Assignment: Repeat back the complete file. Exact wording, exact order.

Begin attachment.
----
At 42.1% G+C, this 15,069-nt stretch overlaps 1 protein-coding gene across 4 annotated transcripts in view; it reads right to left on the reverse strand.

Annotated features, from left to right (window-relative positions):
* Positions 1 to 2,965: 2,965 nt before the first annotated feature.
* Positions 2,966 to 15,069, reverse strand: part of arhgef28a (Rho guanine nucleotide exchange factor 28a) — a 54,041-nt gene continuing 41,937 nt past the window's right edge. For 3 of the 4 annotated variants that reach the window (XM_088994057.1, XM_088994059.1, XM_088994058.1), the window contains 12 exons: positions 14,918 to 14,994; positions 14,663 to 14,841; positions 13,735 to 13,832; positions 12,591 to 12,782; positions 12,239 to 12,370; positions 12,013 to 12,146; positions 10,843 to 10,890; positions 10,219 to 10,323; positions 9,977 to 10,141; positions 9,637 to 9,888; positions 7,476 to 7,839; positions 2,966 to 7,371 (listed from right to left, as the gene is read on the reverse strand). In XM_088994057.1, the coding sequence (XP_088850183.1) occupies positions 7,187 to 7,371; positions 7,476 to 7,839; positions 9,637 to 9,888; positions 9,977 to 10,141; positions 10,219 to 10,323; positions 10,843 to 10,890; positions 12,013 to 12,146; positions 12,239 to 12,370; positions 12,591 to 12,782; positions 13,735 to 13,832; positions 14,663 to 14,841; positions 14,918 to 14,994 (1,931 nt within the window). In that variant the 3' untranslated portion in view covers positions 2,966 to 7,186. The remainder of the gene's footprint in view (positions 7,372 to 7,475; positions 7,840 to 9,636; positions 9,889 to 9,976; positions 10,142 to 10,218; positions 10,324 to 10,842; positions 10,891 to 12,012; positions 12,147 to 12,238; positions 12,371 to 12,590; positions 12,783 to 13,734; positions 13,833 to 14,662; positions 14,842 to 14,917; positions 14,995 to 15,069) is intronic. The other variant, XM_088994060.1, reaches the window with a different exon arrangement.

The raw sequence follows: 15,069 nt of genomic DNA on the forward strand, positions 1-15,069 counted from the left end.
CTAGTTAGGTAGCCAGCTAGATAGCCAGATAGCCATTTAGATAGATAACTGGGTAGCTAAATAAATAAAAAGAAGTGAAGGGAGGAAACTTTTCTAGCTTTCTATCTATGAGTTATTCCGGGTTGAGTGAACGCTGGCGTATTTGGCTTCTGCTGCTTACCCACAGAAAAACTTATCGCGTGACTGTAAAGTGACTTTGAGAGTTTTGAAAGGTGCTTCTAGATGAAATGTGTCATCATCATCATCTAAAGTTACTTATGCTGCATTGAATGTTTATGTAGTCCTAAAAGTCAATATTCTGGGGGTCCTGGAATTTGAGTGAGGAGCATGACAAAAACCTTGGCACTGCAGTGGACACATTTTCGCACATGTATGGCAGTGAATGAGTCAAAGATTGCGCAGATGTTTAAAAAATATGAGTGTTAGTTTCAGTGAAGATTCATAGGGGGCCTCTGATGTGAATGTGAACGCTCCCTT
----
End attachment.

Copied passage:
At 42.1% G+C, this 15,069-nt stretch overlaps 1 protein-coding gene across 4 annotated transcripts in view; it reads right to left on the reverse strand.

Annotated features, from left to right (window-relative positions):
* Positions 1 to 2,965: 2,965 nt before the first annotated feature.
* Positions 2,966 to 15,069, reverse strand: part of arhgef28a (Rho guanine nucleotide exchange factor 28a) — a 54,041-nt gene continuing 41,937 nt past the window's right edge. For 3 of the 4 annotated variants that reach the window (XM_088994057.1, XM_088994059.1, XM_088994058.1), the window contains 12 exons: positions 14,918 to 14,994; positions 14,663 to 14,841; positions 13,735 to 13,832; positions 12,591 to 12,782; positions 12,239 to 12,370; positions 12,013 to 12,146; positions 10,843 to 10,890; positions 10,219 to 10,323; positions 9,977 to 10,141; positions 9,637 to 9,888; positions 7,476 to 7,839; positions 2,966 to 7,371 (listed from right to left, as the gene is read on the reverse strand). In XM_088994057.1, the coding sequence (XP_088850183.1) occupies positions 7,187 to 7,371; positions 7,476 to 7,839; positions 9,637 to 9,888; positions 9,977 to 10,141; positions 10,219 to 10,323; positions 10,843 to 10,890; positions 12,013 to 12,146; positions 12,239 to 12,370; positions 12,591 to 12,782; positions 13,735 to 13,832; positions 14,663 to 14,841; positions 14,918 to 14,994 (1,931 nt within the window). In that variant the 3' untranslated portion in view covers positions 2,966 to 7,186. The remainder of the gene's footprint in view (positions 7,372 to 7,475; positions 7,840 to 9,636; positions 9,889 to 9,976; positions 10,142 to 10,218; positions 10,324 to 10,842; positions 10,891 to 12,012; positions 12,147 to 12,238; positions 12,371 to 12,590; positions 12,783 to 13,734; positions 13,833 to 14,662; positions 14,842 to 14,917; positions 14,995 to 15,069) is intronic. The other variant, XM_088994060.1, reaches the window with a different exon arrangement.

The raw sequence follows: 15,069 nt of genomic DNA on the forward strand, positions 1-15,069 counted from the left end.
CTAGTTAGGTAGCCAGCTAGATAGCCAGATAGCCATTTAGATAGATAACTGGGTAGCTAAATAAATAAAAAGAAGTGAAGGGAGGAAACTTTTCTAGCTTTCTATCTATGAGTTATTCCGGGTTGAGTGAACGCTGGCGTATTTGGCTTCTGCTGCTTACCCACAGAAAAACTTATCGCGTGACTGTAAAGTGACTTTGAGAGTTTTGAAAGGTGCTTCTAGATGAAATGTGTCATCATCATCATCTAAAGTTACTTATGCTGCATTGAATGTTTATGTAGTCCTAAAAGTCAATATTCTGGGGGTCCTGGAATTTGAGTGAGGAGCATGACAAAAACCTTGGCACTGCAGTGGACACATTTTCGCACATGTATGGCAGTGAATGAGTCAAAGATTGCGCAGATGTTTAAAAAATATGAGTGTTAGTTTCAGTGAAGATTCATAGGGGGCCTCTGATGTGAATGTGAACGCTCCCTT